At about 9:00 pm, twelve boats armed with carronades and filled with 180 marines and sailors from Plantagenet and Rota were towed into battle by Carnation, which stopped out of gun range. The boats divided into three divisions for another attack. Lieutenant William Matterface commanded the boats and Carnation provided covering fire. Loyd anchored Rota and Plantagenet a few miles away and they did not participate in the engagement. Just after 9:00 pm the British boats advanced, but accurate American fire and strong currents kept Carnation from closing the range and she was damaged. It took Lieutenant Matterface and his boats until about midnight to reach General Armstrong, largely due to the current but partly because of where Loyd had stopped his ships. While the Americans waited they offloaded three of their cannon and erected a battery. When the British arrived, they attempted to board General Armstrong but American gunners sank two of the British boats before they could get close, captured two more, and killed many boarders with swords and musketry at point-blank range. Lieutenant Matterface and several other officers were killed and no one of sufficient rank survived to lead the remaining Britons.[10][11]

 

Altogether 36 sailors of the Royal Navy and Royal Marines were killed in action, and another 93 were wounded. The main action lasted over a half hour and only two Americans were killed. Seven were wounded, including Reid who was hit with a musket ball. Reid's men fired nails, knife blades, brass buttons, and other makeshift projectiles from their cannon which reportedly caused severe pain to the surviving British. After being repulsed the British slowly rowed back to their ships and it was 2:00 am on September 27 when they found them. Captain Loyd's response to the defeat was to send the Carnation back to destroy General Armstrong after daylight but when she arrived, American fire caused further damage so Carnation broke off the attack. A little later Carnation appeared again but Captain Reid had already chosen to scuttle his brig by firing one of his swivel guns straight through the hull. The vessel was boarded while it sank and the British set the sails on fire.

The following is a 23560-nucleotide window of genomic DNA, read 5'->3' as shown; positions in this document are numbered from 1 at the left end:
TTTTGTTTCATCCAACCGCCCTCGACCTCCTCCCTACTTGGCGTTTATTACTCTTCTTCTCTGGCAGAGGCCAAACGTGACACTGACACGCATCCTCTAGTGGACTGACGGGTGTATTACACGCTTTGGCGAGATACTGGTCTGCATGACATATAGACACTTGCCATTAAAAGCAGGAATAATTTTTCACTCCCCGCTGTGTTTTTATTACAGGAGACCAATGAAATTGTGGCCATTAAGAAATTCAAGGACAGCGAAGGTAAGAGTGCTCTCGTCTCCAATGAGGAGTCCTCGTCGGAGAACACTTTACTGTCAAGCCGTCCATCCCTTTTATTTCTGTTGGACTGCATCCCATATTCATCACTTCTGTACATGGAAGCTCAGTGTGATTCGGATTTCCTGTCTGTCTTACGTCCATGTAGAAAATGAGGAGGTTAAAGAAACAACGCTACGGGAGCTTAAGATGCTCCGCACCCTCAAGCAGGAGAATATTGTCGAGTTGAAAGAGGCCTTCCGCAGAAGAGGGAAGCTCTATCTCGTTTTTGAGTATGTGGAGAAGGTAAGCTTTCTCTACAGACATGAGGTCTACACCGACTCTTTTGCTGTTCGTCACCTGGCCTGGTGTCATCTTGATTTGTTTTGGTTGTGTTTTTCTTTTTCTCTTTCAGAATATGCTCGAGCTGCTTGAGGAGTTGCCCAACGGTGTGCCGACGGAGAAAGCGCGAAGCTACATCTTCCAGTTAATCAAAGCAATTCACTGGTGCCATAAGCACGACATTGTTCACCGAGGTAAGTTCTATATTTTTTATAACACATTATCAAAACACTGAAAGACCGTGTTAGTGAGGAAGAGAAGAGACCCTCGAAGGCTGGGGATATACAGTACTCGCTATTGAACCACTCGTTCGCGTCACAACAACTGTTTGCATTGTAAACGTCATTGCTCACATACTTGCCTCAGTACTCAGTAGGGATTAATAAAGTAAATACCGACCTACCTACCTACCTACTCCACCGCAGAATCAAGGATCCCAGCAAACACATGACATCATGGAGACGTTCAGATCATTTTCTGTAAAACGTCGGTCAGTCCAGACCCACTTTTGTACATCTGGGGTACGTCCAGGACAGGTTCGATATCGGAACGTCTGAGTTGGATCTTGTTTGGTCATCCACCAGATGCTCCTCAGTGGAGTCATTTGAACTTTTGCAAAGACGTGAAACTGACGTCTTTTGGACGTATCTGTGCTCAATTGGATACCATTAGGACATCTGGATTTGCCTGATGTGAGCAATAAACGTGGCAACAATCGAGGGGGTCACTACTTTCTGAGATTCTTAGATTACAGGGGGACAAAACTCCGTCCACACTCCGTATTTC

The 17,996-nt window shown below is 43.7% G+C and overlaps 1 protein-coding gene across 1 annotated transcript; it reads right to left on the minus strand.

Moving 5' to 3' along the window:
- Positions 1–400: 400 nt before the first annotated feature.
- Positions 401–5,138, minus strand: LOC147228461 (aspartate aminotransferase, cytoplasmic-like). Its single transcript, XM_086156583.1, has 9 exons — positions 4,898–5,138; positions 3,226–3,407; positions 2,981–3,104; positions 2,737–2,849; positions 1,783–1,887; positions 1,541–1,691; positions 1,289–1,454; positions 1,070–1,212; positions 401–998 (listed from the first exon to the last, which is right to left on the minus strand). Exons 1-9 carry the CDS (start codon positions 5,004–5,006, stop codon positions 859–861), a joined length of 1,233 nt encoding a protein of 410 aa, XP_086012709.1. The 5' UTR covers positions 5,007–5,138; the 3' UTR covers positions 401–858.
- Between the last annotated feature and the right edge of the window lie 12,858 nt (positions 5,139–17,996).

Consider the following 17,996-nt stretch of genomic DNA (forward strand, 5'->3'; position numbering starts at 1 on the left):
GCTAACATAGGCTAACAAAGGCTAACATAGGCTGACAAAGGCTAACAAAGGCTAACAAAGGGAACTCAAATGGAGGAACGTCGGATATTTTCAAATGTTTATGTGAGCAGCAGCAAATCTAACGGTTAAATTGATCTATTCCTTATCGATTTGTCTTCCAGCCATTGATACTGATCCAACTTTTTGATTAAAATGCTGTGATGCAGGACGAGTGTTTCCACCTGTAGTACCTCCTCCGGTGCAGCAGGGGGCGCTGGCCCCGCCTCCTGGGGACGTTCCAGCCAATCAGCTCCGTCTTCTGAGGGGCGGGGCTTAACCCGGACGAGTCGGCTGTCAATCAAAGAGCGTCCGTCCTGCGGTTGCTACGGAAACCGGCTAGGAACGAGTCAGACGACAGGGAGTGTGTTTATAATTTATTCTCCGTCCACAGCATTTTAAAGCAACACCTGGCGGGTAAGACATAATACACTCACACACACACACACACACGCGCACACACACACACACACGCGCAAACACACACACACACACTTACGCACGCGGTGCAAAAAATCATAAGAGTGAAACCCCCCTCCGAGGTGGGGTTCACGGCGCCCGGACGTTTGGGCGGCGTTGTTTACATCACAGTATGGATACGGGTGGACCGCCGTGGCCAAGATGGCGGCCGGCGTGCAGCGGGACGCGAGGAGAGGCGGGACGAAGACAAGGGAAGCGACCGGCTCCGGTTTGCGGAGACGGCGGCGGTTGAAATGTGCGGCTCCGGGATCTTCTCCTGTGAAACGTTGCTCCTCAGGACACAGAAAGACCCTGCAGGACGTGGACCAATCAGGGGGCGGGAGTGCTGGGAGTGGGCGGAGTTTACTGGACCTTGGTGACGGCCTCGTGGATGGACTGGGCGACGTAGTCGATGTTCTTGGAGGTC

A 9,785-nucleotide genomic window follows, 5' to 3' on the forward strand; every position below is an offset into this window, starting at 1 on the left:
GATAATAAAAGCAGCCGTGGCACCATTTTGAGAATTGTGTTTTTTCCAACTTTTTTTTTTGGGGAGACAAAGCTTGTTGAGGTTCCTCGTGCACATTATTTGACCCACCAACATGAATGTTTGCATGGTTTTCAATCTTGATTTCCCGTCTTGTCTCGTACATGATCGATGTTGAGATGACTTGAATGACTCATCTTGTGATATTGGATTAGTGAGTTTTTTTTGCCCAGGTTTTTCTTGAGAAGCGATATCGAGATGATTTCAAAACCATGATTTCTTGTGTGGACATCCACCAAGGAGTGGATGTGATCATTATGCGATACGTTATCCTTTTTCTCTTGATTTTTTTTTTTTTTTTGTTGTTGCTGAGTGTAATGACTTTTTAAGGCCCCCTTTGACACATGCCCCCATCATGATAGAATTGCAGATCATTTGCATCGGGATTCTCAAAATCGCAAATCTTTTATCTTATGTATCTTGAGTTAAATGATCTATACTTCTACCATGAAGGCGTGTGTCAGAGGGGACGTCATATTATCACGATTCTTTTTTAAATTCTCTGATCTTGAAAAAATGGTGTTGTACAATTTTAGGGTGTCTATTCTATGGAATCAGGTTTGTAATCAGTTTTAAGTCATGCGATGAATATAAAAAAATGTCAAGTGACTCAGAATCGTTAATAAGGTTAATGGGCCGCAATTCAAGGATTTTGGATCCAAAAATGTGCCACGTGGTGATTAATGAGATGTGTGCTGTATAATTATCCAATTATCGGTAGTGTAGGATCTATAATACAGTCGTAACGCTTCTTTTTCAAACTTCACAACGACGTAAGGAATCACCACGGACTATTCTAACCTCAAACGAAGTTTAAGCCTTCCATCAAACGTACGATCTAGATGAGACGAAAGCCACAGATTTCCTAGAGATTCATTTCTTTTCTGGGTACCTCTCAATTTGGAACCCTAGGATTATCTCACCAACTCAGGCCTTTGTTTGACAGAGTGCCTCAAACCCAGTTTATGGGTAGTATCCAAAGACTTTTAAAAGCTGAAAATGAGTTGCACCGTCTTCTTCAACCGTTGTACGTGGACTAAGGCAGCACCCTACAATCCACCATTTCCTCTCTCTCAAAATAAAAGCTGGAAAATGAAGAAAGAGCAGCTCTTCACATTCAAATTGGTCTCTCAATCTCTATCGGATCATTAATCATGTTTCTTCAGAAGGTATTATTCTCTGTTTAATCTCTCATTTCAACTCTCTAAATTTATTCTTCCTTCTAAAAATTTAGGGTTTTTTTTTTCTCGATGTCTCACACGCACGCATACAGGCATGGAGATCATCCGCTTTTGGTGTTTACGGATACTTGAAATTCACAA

Reid and his crew escaped to shore. The British wanted to land a detachment to search for the Americans but the Portuguese governor and the resident American consul John Bass Dabney prevented them from doing this.[12][13] Captain Reid and the crew of General Armstrong were credited with helping delay the British attack on New Orleans and when they returned to America they were greeted as heroes.[14][15] However, later historical analysis showed that this was likely not the case.[16]

The above historical retelling and similar accounts of the Battle of Fayal are disputed by scholars. An English eyewitness and numerous official reports from the American embassy and Portuguese records claim the British squadron intended to seize General Armstrong illegally and surreptitiously. It would not have made sense for the British to send fully armed launches to ascertain the identity of General Armstrong. This could have been easily done by contacting their own consulate or the American consulate, or simply sending a peace delegation to the ship when it was in dock.[17]

 

 

 

The General Armstrong captured multiple ships throughout 1814. In January she captured the sloop Resolution, which was sailing from Jersey for Lisbon with linen and paper, seizing her cargo and releasing her. That month General Armstrong also captured and scuttled the brig Phoebe, which sailed from Forney for Madeira laden with butter and potatoes.[15]

On 19 April 1814 General Armstrong captured the eighteen-gun British letter of marque Fanny and its 45-man crew off the coast of Ireland. Fanny had been sailing from Maranhão to Liverpool. The engagement lasted about an hour and was described as a "severe" close-range action fought within "pistol shot range." Eventually the British struck their colors after several men were killed or wounded. The General Armstrong's crew lost one killed and six wounded; Fanny lost a like number out of a much smaller crew. The British third-rate ship Sceptre later recaptured Fanny.[16]

On 26 April 1814 Lloyd's List reported the General Armstrong was seized and the crew taken prisoner when she put into Dunkirk.[17] However, the crew was later released and General Armstrong allowed to sail.[18] On 25 June 1814 General Armstrong captured the Portuguese ship Mercury but allowed her to proceed as she was neutral.[19] On 19 July 1814 General Armstrong captured the sloop Henrietta, which was bound to Chesapeake with stores, and sent her to Egg Harbor.[20]

According to Niles' Register, during the rest of 1814 the General Armstrong captured various other prizes:

  • brig Duke of York, of Greenock, captured and burnt
  • sloop George, laden with pork, captured off the Ireland coast and sunk
  • brig Swift, in ballast, captured and made into a cartel ship
  • brig Defiance, laden with whiskey, butter, and bread and bound for Lisbon, captured and burnt
  • brig Friendship, laden as above, captured and burnt